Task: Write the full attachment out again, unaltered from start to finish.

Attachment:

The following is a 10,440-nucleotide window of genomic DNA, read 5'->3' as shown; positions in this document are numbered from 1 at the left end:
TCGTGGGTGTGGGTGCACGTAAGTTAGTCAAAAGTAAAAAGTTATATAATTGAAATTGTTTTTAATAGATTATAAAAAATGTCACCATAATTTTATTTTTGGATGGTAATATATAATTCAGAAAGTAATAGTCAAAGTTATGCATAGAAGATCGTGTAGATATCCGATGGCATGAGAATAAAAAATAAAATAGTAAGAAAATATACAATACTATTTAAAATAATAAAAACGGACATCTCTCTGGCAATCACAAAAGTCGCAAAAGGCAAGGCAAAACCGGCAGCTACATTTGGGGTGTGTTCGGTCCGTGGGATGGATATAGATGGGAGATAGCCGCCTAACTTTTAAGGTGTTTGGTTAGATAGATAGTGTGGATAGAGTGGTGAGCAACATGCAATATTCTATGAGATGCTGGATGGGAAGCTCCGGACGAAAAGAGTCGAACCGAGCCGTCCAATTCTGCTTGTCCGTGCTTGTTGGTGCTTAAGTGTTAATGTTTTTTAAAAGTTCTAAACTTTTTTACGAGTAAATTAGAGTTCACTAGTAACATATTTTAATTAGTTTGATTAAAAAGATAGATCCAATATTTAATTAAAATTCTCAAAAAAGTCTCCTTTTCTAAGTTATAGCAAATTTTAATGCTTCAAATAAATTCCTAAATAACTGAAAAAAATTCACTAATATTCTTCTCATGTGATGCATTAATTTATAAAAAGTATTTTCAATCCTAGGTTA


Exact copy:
The following is a 10,440-nucleotide window of genomic DNA, read 5'->3' as shown; positions in this document are numbered from 1 at the left end:
TCGTGGGTGTGGGTGCACGTAAGTTAGTCAAAAGTAAAAAGTTATATAATTGAAATTGTTTTTAATAGATTATAAAAAATGTCACCATAATTTTATTTTTGGATGGTAATATATAATTCAGAAAGTAATAGTCAAAGTTATGCATAGAAGATCGTGTAGATATCCGATGGCATGAGAATAAAAAATAAAATAGTAAGAAAATATACAATACTATTTAAAATAATAAAAACGGACATCTCTCTGGCAATCACAAAAGTCGCAAAAGGCAAGGCAAAACCGGCAGCTACATTTGGGGTGTGTTCGGTCCGTGGGATGGATATAGATGGGAGATAGCCGCCTAACTTTTAAGGTGTTTGGTTAGATAGATAGTGTGGATAGAGTGGTGAGCAACATGCAATATTCTATGAGATGCTGGATGGGAAGCTCCGGACGAAAAGAGTCGAACCGAGCCGTCCAATTCTGCTTGTCCGTGCTTGTTGGTGCTTAAGTGTTAATGTTTTTTAAAAGTTCTAAACTTTTTTACGAGTAAATTAGAGTTCACTAGTAACATATTTTAATTAGTTTGATTAAAAAGATAGATCCAATATTTAATTAAAATTCTCAAAAAAGTCTCCTTTTCTAAGTTATAGCAAATTTTAATGCTTCAAATAAATTCCTAAATAACTGAAAAAAATTCACTAATATTCTTCTCATGTGATGCATTAATTTATAAAAAGTATTTTCAATCCTAGGTTA